C.T is a sensitive imaging tool for detecting injuries and cause of death in victims of blunt trauma, in cases of suspicious death,
the noninvasive procedure does not damage or destroy key forensic evidence, as can happen during a conventional autopsy.
It is used primarily to assist pathologists in determining cause and manner of death but is also invaluable for identification
of unknown deceased individuals where traditional methods are not possible. Specific identification features detected on CT
included the presence of disease, medical devices and metallic items associated with the remains of individuals. CT was helpful
in differentiation of human from non-human remains, recognition of human/animal commingling and human commingling.
In some cases gender was able to be determined on CT using a novel technique of genitalia detection. Age range was able to
be determined on CT. CT was clearly the most accurate imaging modality in detecting the drug container. Virtual autopsy"
performed with multi detector computed tomography (MDCT) can also aid forensics teams in determining if a person has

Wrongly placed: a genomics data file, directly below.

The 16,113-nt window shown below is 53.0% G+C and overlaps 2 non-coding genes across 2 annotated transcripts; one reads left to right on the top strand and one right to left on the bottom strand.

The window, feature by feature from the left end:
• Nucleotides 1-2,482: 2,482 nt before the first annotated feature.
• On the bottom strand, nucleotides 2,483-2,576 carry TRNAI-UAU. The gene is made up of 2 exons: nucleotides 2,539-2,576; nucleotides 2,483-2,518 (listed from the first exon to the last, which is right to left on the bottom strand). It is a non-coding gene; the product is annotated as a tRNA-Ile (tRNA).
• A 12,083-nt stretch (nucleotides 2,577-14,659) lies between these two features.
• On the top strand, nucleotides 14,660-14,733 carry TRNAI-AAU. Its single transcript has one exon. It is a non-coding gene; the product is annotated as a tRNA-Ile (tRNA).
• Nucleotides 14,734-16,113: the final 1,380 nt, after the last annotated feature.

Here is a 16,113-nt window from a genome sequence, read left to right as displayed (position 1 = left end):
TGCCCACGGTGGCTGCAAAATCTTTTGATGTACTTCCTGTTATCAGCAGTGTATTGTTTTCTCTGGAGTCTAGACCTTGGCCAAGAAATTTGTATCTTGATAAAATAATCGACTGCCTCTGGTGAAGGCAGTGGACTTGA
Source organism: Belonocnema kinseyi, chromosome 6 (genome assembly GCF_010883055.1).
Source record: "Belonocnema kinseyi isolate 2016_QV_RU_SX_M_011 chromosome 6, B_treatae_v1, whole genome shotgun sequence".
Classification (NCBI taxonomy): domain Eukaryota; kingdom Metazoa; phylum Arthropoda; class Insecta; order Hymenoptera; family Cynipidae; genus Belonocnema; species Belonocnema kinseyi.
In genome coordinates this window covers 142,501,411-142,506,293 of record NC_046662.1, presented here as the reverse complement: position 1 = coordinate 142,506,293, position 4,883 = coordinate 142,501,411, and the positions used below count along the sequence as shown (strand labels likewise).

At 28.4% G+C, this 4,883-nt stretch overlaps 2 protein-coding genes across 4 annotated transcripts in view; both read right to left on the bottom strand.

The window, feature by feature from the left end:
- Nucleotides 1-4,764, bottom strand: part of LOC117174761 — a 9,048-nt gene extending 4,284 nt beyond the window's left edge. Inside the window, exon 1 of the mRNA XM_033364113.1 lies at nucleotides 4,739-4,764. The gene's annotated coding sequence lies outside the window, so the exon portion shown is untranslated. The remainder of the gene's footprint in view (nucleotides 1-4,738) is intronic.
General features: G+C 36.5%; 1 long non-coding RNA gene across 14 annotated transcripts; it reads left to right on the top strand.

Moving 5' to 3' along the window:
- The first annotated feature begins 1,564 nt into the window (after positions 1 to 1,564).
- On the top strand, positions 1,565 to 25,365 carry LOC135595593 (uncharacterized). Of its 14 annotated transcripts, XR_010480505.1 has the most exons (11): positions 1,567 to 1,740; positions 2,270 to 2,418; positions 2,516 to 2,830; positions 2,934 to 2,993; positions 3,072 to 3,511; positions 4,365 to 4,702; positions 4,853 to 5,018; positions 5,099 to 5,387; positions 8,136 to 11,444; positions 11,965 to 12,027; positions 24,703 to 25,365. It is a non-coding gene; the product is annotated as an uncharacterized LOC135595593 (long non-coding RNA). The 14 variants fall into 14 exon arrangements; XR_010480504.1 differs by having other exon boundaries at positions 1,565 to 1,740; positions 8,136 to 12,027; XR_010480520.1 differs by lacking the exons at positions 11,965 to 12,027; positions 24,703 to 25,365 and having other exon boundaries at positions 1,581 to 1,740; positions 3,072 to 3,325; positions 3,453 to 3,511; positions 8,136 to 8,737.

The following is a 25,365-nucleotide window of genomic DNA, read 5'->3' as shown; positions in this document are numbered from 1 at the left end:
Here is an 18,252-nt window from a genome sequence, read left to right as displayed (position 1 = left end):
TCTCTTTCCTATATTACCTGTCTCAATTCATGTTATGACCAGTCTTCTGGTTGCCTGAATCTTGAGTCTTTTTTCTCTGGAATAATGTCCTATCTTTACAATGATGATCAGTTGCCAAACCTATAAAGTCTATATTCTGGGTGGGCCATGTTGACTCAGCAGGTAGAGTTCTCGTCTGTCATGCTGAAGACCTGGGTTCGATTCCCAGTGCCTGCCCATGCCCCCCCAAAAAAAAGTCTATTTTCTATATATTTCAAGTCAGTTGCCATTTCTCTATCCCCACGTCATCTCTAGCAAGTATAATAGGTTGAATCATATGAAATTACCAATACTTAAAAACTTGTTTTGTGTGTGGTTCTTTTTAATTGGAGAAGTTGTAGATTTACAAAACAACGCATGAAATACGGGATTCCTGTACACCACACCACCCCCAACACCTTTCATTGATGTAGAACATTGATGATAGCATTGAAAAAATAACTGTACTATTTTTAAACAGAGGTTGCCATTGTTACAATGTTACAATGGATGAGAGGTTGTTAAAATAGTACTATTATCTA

drowned. The technology is only now generating strong interest within the nation's forensic community.
The outcome of this research has the potential to affect every family in the future, and is a significant contribution to the
developing practice of using CT scans instead of autopsies. We are investigating a realistic alternative to the autopsy and are
confident we can produce a reliable and cost-effective system which can be used in the future as an alternative to the invasive
Kapil Verma is the student of M. SC forensic science, Amity Institute of Forensic Science(AIFS), Amity University, Uttar Pradesh, (India)-201303. He
has completed his B.sc from Punjab Technical University, Punjab(India). He published 7 papers, poster presentations, literature reviews to national,
international conferences, symposium, and workshops. Currently he is working on his dissertation topic related to the forensic science.
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